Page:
Investigating Cellular Responses to Extracellular Proteotoxicity

Summer 2017

Daniel Jong Hyun Choi : Molecular and Cell Biology

Mentor: Andrew Dillin

With advances in health care and changes in lifestyle, humans are living healthier, longer. As a result, there has been a dramatic increase in the incidence of age-related diseases such as Alzheimer’s and Parkinson’s. Despite decades of study, the mechanisms driving neurodegenerative disease pathogenesis remain unknown and effective treatments elusive.

Inflammation is a hallmark feature of neurodegeneration, suggesting that inflammatory responses could be both protective and harmful to tissue physiology. We are developing a small molecule paradigm of extracellular proteotoxicity that is amenable to high-throughput genomic studies. Our preliminary data suggest that cells exposed to this chemical phenocopy induce broad immunological responses observed with extracellular amyloid-Beta. I will investigate which cellular pathways mediate these responses with the ultimate goal of manipulating cells to bias them towards protective instead of harmful responses that drive neurodegeneration.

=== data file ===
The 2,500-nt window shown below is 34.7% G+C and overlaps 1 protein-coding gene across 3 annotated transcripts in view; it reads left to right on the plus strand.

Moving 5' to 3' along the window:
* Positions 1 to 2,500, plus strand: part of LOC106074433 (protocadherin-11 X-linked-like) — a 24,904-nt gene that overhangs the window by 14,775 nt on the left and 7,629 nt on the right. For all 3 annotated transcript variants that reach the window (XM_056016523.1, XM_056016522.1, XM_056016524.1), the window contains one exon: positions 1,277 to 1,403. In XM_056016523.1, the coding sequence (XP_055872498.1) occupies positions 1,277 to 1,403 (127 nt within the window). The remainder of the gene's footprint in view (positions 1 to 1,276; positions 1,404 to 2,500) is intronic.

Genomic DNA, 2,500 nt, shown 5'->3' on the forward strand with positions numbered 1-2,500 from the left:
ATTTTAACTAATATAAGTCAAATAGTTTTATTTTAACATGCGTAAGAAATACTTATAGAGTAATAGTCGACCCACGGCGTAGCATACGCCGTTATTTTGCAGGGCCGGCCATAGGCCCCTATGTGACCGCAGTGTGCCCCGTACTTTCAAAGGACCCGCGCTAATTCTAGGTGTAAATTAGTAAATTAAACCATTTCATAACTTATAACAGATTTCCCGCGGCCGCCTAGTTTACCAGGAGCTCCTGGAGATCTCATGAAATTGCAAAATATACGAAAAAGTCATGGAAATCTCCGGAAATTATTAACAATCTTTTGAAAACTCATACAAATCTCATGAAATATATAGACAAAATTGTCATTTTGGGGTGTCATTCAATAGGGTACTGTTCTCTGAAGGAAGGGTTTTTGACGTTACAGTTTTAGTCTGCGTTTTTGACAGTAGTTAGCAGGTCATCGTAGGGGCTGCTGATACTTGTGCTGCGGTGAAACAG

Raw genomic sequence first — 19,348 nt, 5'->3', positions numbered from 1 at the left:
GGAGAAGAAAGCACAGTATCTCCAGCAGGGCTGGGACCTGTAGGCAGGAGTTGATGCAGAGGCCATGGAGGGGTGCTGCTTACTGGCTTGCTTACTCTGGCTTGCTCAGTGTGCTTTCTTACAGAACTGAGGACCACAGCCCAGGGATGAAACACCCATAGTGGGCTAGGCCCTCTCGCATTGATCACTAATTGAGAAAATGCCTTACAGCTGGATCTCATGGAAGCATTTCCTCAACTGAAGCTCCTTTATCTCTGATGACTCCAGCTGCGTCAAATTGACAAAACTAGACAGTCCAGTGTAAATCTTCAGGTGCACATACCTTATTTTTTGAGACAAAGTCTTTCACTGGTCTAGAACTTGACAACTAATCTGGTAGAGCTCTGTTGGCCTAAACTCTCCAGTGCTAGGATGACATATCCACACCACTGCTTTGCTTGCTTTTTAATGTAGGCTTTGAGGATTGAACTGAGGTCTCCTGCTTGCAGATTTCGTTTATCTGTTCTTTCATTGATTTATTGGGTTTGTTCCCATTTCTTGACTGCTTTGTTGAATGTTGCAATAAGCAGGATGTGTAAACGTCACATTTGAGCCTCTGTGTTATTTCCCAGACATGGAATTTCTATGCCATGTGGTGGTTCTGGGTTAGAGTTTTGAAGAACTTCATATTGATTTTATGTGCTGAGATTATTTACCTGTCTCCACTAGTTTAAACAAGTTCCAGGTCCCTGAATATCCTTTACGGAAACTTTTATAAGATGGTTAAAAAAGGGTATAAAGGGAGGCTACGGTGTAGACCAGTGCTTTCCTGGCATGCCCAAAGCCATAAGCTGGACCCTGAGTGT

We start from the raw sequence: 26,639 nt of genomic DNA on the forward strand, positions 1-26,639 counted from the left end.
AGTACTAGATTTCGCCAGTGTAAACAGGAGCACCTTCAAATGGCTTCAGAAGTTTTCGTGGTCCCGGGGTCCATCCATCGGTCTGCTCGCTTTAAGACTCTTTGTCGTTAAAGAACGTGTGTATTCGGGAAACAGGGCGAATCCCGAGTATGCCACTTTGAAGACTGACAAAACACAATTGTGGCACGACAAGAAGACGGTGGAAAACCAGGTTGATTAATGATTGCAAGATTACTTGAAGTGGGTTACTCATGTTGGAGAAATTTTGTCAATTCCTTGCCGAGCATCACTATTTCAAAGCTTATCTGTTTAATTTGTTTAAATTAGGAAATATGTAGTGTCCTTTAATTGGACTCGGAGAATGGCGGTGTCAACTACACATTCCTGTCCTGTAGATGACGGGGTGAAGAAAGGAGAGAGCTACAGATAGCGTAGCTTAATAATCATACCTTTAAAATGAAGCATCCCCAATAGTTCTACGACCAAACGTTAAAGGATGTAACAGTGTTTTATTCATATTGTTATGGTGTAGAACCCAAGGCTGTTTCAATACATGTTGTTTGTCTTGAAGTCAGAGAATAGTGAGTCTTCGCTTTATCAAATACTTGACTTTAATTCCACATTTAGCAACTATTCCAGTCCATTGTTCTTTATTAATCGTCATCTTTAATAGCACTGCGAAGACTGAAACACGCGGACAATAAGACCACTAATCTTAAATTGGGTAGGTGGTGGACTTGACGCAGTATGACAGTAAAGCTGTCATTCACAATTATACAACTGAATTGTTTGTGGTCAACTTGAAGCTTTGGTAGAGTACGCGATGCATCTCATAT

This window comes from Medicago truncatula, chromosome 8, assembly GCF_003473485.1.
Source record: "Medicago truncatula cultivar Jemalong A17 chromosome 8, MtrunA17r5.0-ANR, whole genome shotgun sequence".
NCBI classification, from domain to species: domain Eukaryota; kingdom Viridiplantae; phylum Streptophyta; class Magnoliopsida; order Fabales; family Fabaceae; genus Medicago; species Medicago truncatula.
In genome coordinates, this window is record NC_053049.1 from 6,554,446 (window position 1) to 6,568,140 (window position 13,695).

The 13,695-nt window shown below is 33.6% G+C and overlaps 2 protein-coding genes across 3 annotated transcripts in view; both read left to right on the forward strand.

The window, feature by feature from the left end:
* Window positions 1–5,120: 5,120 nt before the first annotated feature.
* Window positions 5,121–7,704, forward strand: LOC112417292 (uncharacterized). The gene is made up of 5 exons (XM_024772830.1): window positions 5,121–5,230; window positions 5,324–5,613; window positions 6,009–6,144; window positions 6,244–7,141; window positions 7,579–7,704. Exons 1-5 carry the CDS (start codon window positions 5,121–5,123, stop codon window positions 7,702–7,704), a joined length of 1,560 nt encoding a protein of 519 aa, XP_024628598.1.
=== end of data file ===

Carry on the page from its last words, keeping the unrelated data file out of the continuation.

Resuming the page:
Through the generous donations by the Rose Hills Foundation, I was able to immerse myself into the wonders that can only be experienced through academic research. Basic science courses teach us the foundations to the unpredictable and often failure-prone situations of research. My SURF experience has shaped my future interests greatly, giving a glimpse into the other alternatives to my future academic career. It has further fostered my interest in research and has allowed me to think critically in solving unpredictable problems. If I am able to do it again, I would accept the challenge in a heartbeat.